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Wedding costs: Do I barf or laugh?

Marketplace Staff Aug 22, 2007

Wedding costs: Do I barf or laugh?

Marketplace Staff Aug 22, 2007

TESS VIGELAND: Saving for life’s big events is something we talk about a lot on the program. College tuition, retirement plans, and perhaps the biggest party you’ll ever throw: a wedding.

If you’re thinking cha-ching, don’t let our commentator know. Michelle Philippe wants to keep the costs down for her big day.

MICHELLE PHILIPPE: Planning my wedding seems so doable — until I actually get involved in it. But I am the bride. My involvement is mandatory.

Small. We’ll keep it small and simple. I’m going to eat those words as sure as I’m going to eat cake.

I start with the biggest questions: When and Where?

When is easy. My fiance Misha and I want to get married during our favorite time of year: fall. Check one off the list.

Onto where. A hip Los Angeles restaurant. Velvet curtains, chandeliers. Very romantic — until the crushing price tag: 20 grand for a Saturday night party.

Twenty thousand dollars. Should I barf or laugh? Add tax, 18 percent service charge and about $750 in valet parking for our guests. Haha! What are these crazy event planners thinking?

Soon it becomes clear that it’s me and not them. What am I thinking?

I should have listened to Misha when he wisely suggested we run off to Reykjavik. But I have no family in Iceland. The only person I know there is Bjork — and we’ve never met.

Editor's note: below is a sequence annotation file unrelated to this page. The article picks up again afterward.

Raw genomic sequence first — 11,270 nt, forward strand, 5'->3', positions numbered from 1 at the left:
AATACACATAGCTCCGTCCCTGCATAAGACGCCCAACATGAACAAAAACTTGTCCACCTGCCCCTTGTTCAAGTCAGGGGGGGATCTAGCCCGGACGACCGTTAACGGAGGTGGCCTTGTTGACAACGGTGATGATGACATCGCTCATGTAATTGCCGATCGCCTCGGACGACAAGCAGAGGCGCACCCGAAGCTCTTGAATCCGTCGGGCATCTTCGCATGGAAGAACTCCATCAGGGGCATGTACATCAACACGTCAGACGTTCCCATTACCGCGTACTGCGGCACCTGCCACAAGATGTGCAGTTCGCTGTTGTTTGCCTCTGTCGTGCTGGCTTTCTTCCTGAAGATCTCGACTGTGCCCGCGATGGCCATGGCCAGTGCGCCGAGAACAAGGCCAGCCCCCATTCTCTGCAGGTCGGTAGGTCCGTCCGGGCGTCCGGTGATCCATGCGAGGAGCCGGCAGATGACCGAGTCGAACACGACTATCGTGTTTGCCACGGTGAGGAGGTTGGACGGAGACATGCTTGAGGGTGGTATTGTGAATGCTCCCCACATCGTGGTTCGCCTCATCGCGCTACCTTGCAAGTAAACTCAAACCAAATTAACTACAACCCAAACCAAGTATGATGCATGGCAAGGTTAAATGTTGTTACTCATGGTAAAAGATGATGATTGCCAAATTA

We compromise, leaving the glitz of Hollywood behind for the quietude of wine country. Very practical — we can get vino by the case! Sparkling wine for everyone. I can toast to that. Bubbles make me merry.

I call bakeries and florists and photographers while Misha takes on DJs. Deja vu. How can things possibly cost this much? The word “wedding” prompts instantaneous inflation. One photographer quotes a price range with the high end reaching the cost of a new car. Barf or laugh?

So: we are getting married in a beautiful garden where flowers are already growing. The sunshine is free. At 2 a.m. the morning after our wedding, daylight savings ends and we gain a whole free hour. I say “I do” to that.

VIGELAND: Michelle Philippe is an actor. She works here at Marketplace. And tune in next week for another installment of our Engaged series — Mike and Tiffany’s wedding date has finally arrived. This is Marketplace Money from American Public Media.

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